Subject: I have found a CD that I think you would enjoy
My Funny Valentine
Genres: Jazz, Pop
Chet Baker was at the height of his popularity, the epitome of cool jazz, when these tracks were recorded for Pacific Jazz between 1952 and 1954. While Baker could hold his own in bop settings, the emphasis in this collect... more »
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Chet Baker was at the height of his popularity, the epitome of cool jazz, when these tracks were recorded for Pacific Jazz between 1952 and 1954. While Baker could hold his own in bop settings, the emphasis in this collection is squarely on his lyrical approach to ballads, whether singing or playing trumpet, with just a rhythm section or an added string orchestra. His vocals were absolutely distinctive, sung in a high-pitched, even fragile voice seemingly drained of emotion and yet possessing an inherent charm, a detachment that might be both the antithesis of style and its definition, whether it's heard as sensitivity or indifference. The singing is a double of his trumpet playing here, spare and barely present but achieving much through nuance and suggestion. Pianist Russ Freeman is an almost constant partner, supplying deft chords and harmonic daring, amplifying Baker's ideas. Their empathy is especially evident in the beautiful instrumental "Moon Love," but it's just as significant on signature Baker songs such as "My Funny Valentine," "Let's Get Lost," and "Like Someone in Love." --Stuart Broomer
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Chet's most popular vocal album
rash67 | USA | 08/07/2000
(5 out of 5 stars)
"Chet Baker was already a budding jazz trumpet star when he decided to try vocals, the natural extension of his close-to-the-melodic-line trumpet style.Chet Baker, apres le deluge, with the movie star looks intact and the high-pitched, fragile, Cool, sensitive voice sings (mostly) here on his best selling vocal album. And he signs on key! (In his later years, after a lot of bad habits, his trumpet playing improved, and his singing was consistantly flat). But here he is before his habits had taken their toll.His singing style, even in the 50's, points back to a much earlier era, to the Crosby/Sinatra romantic and sad Saloon Songs of the 30's and 40's. And Chet always seemed to have a group of young women following him around, like Sinatra. Here he often seems so fragile, etherial, non-macho and so sensitive as to be not of this earth. This album is definately Midnight listening, laid back, romantic, wistful music pointing to a time long ago or a time that never was. A stress antidote. A treasure to Chet Baker fans and lovers. There is a "best of" which contains many of these highlights, but this is the original. Probably the best introduction to Chet's vocal music. And of course it contains "My Funny Valentine"! 5 stars for a bestseller."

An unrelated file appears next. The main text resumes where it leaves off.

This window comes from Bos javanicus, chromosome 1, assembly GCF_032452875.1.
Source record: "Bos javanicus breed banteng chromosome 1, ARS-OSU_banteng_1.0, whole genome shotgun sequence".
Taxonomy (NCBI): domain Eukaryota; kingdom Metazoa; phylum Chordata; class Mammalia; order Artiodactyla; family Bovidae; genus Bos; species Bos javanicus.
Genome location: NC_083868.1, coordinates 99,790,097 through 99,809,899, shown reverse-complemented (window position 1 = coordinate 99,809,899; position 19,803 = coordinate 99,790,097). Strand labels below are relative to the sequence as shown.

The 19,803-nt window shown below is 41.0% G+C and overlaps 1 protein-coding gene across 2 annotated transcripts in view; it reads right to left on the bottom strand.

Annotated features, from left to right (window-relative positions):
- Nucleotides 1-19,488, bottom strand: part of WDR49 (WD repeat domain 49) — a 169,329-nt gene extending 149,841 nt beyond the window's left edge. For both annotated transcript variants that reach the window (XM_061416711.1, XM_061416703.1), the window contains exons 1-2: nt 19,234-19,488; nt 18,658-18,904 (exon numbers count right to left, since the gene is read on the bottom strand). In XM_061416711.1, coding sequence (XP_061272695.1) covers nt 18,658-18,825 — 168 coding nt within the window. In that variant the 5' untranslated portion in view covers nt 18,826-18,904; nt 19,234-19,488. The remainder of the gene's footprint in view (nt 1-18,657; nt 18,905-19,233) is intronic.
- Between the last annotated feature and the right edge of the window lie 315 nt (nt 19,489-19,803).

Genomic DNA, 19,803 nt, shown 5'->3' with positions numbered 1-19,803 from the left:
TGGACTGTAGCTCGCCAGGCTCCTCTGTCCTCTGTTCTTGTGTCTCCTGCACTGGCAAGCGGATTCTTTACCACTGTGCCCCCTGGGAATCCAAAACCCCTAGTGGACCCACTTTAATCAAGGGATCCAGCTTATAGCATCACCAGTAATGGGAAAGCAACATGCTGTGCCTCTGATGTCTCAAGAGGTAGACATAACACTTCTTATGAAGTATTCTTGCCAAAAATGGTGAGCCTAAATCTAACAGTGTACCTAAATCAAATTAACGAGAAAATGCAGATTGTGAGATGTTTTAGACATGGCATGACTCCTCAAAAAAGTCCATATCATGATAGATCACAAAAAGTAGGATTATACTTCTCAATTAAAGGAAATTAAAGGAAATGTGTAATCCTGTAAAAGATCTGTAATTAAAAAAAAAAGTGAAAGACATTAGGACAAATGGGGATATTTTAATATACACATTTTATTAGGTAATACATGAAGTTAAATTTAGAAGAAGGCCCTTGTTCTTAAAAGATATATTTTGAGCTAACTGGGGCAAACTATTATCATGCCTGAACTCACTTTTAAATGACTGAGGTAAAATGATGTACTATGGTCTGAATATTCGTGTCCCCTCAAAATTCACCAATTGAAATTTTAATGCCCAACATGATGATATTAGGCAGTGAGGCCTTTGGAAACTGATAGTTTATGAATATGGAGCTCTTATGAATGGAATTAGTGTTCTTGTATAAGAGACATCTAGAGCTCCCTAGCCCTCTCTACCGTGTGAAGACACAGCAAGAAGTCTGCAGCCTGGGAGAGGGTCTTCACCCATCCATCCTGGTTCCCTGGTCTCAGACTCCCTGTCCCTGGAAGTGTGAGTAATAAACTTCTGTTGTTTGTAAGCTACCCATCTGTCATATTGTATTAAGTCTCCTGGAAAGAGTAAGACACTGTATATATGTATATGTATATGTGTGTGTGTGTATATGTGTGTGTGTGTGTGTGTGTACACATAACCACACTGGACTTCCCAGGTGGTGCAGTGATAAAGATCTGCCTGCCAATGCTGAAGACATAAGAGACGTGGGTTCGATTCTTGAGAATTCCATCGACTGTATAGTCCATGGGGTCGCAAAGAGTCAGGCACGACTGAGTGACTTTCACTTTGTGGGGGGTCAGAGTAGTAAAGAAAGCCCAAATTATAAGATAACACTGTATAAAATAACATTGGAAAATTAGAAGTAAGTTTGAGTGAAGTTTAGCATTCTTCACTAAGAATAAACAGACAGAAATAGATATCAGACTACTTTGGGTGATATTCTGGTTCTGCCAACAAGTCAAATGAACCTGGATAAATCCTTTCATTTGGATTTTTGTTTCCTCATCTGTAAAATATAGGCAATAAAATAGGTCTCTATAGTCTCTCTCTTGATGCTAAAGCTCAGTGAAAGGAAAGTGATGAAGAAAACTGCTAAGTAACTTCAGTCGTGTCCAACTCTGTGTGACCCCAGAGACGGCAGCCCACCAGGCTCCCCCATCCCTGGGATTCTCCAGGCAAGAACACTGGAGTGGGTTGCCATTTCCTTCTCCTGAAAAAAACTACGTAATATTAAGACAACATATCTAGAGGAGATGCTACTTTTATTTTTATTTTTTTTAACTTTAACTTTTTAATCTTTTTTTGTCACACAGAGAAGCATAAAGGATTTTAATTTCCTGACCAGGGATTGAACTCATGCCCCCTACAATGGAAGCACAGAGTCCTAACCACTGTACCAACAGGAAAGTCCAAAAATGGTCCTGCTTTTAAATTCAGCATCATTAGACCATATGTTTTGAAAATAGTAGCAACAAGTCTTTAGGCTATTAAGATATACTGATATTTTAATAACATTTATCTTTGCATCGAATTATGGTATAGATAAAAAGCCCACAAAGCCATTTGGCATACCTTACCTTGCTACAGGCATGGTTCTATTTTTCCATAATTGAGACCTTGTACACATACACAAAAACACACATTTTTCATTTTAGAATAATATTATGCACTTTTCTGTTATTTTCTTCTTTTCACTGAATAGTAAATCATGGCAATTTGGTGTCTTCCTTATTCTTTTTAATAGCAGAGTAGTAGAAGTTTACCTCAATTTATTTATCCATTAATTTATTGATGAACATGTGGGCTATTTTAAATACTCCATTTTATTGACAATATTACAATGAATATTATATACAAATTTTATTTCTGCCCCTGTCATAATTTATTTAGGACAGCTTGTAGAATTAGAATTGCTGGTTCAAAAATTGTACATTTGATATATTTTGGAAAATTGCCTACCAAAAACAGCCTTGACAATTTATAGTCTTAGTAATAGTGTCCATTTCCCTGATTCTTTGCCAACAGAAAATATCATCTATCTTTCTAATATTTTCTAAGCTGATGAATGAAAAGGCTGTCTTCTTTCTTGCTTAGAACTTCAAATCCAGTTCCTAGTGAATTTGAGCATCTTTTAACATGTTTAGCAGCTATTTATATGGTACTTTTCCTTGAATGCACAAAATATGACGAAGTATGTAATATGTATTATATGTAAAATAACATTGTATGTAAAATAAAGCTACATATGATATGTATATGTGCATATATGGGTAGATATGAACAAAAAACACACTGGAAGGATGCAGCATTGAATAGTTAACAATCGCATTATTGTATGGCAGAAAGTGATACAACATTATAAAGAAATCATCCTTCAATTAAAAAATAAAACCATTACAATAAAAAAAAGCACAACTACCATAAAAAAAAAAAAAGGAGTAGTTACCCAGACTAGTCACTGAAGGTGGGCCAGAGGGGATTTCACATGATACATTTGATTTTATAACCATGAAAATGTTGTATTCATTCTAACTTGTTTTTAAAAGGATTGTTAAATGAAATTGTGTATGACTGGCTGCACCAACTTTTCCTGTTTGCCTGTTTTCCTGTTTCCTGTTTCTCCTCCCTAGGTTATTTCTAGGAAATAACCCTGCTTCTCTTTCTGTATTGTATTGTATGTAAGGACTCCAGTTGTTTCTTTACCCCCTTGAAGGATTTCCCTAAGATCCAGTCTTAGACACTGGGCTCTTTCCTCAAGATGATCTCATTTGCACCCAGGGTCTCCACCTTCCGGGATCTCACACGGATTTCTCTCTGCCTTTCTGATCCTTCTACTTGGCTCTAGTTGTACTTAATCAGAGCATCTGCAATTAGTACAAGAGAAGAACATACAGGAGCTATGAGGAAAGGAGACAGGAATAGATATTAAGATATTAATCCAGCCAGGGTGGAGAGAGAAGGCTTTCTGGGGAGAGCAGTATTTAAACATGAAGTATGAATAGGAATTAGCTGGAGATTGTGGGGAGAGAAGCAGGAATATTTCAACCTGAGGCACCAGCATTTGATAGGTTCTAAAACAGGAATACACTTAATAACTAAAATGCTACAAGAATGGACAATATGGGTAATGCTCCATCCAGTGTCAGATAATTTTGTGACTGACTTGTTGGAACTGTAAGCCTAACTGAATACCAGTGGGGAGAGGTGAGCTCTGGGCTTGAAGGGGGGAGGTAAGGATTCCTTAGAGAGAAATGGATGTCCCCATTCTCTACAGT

Elskabar | Patersopn, New Jersey | 03/05/2000
(5 out of 5 stars)
"This musical recording astounded me during a visit to a friend's home for supper. I enjoyed it so much, that I forgot I was there to eat. One can easily sink into a chair while listening to Chet and forget why one IS. Chet's vocal delivery is voluptious, enrapturing, warm, and invites you to protect. It is as if words became tears and laughter doused by irony. I highly recommend this album for your most special gatherings, or for those times when you just want to be alone with your thoughts. It is perfect for listening to, or background music. I look forward to creating a collection of this man's wonderful work."
Lovely early recordings from Chet Baker
Nathan | Charlotte, N.C. United States | 07/26/2001
(4 out of 5 stars)
"I don't know how well regarded this Chet Baker album is, but it is damn good. I was first introduced to this excellent trumpeter and balladeer through his quiet, mysterious and mournful version of 'My Funny Valentine', which serves as not only the title of this album, but as the opening track. I was instantly struck by his strange, soft voice and style, and his approach to this number was almost eerie and spooky-sounding. This album, I feel, is a great introduction to him as well as the West Coast Jazz scene of the 1950's that dominated the glamorous nightlife of Hollywood. It is an excellent collection of standards by songwriting greats, many of which are some of my personal all-time favorites. His renderings of tunes like 'I'm Glad There Is you' with his striking and melodic brand of trumpet-playing, an excellently-pieced together 'Time After Time', and a quintessential version of the lovelorn 'I Fall in Love Too Easily' that closes the album will leave you breathless and are truly gems to behold. His voice is so sensitive and heartbreaking, it can sway the song from sounding sad to sounding all-out hopeless.Baker could take almost any song, no matter how midtempo or easygoing the arrangement, and develop it with his style, so that it had a kind of dejected and mournful vibe. All of the fourteen cuts on this album are proof of that. There were few jazz musicians working in the 1950's that were really adopting traditional forms of barroom jazz and saloon songs with their own touch and style, and remaining respectful. This is a great example of such though. A classic album for any jazz fan's collection."